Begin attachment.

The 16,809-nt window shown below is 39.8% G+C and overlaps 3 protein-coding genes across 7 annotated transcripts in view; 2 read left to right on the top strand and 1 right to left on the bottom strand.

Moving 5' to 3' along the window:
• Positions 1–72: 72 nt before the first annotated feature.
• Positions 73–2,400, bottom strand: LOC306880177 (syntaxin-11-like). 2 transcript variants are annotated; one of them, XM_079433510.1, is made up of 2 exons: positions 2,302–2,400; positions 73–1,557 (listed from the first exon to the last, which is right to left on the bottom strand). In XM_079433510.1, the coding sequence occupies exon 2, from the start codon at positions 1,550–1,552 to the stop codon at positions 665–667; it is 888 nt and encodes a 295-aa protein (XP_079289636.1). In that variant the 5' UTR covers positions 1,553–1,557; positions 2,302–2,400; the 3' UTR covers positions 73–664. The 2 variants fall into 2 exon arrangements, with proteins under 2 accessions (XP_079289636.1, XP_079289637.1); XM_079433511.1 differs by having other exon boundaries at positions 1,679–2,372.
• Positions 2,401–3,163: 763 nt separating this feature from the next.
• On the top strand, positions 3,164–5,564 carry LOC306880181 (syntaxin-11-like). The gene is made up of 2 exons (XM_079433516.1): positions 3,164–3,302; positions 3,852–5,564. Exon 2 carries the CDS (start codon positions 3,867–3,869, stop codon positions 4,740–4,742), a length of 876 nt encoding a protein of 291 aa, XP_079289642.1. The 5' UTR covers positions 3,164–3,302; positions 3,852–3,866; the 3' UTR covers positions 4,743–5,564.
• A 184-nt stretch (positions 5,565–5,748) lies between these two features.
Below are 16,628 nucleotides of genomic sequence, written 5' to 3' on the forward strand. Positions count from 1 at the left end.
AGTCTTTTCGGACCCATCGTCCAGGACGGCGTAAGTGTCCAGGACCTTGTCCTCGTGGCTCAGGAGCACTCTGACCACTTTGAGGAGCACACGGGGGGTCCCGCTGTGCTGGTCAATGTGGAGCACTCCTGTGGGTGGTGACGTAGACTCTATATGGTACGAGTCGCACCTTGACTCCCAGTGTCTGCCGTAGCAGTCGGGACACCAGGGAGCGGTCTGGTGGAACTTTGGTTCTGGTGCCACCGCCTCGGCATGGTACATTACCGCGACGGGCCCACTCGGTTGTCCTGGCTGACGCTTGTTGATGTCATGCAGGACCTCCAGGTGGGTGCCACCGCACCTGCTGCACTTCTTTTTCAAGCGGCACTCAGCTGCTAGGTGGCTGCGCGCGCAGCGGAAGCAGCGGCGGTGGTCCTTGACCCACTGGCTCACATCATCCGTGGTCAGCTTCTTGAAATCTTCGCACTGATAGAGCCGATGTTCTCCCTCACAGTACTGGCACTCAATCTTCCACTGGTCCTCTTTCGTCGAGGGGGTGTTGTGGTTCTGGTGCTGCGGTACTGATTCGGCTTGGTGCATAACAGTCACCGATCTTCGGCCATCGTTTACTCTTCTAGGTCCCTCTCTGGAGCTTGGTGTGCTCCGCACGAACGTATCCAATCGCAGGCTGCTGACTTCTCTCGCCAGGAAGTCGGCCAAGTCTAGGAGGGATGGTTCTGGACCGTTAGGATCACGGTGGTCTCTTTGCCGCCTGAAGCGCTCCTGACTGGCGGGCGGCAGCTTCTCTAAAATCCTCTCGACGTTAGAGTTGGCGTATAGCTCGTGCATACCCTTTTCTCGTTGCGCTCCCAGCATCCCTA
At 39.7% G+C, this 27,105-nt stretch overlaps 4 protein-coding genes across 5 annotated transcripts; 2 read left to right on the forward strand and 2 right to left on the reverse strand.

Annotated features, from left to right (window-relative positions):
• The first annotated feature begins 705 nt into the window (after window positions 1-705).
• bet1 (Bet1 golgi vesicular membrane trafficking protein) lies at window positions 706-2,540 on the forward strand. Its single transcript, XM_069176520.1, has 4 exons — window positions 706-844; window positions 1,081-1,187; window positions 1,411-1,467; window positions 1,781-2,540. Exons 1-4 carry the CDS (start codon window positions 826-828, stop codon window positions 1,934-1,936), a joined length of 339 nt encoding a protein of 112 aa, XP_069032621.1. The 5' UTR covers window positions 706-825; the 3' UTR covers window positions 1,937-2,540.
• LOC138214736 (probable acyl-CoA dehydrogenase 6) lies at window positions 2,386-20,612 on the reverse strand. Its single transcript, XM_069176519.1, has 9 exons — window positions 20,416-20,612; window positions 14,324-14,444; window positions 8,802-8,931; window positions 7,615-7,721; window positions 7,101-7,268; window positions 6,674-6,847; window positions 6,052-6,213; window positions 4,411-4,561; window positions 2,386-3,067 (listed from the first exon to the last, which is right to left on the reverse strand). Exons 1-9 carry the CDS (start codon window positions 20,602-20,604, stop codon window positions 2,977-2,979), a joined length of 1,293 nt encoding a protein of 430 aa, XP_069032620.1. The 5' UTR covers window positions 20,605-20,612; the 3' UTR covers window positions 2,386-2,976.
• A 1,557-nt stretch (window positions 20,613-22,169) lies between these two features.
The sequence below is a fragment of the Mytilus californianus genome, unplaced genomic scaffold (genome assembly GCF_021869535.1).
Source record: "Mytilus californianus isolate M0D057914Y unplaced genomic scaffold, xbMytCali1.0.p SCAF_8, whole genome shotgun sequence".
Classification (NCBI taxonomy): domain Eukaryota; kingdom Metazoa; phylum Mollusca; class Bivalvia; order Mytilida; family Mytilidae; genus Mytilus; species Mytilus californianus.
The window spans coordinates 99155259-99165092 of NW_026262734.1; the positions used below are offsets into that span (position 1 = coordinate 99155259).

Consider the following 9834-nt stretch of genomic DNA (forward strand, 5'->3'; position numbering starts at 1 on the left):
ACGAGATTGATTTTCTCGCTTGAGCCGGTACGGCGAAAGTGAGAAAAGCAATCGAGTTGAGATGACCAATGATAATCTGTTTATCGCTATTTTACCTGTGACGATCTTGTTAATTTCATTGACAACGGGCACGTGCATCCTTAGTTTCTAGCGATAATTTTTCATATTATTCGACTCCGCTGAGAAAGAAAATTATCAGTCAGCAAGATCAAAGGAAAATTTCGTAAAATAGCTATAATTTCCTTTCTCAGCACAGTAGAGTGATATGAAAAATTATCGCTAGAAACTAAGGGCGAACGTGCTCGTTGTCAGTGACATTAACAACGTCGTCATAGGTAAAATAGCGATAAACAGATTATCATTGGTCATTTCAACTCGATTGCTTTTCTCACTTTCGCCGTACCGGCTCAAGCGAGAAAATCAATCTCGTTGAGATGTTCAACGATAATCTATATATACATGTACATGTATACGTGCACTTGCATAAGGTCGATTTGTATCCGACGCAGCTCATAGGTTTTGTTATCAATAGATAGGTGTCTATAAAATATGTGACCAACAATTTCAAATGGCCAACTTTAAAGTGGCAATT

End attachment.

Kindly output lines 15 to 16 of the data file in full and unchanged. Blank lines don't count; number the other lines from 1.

• A 1,557-nt stretch (window positions 20,613-22,169) lies between these two features.
The sequence below is a fragment of the Mytilus californianus genome, unplaced genomic scaffold (genome assembly GCF_021869535.1).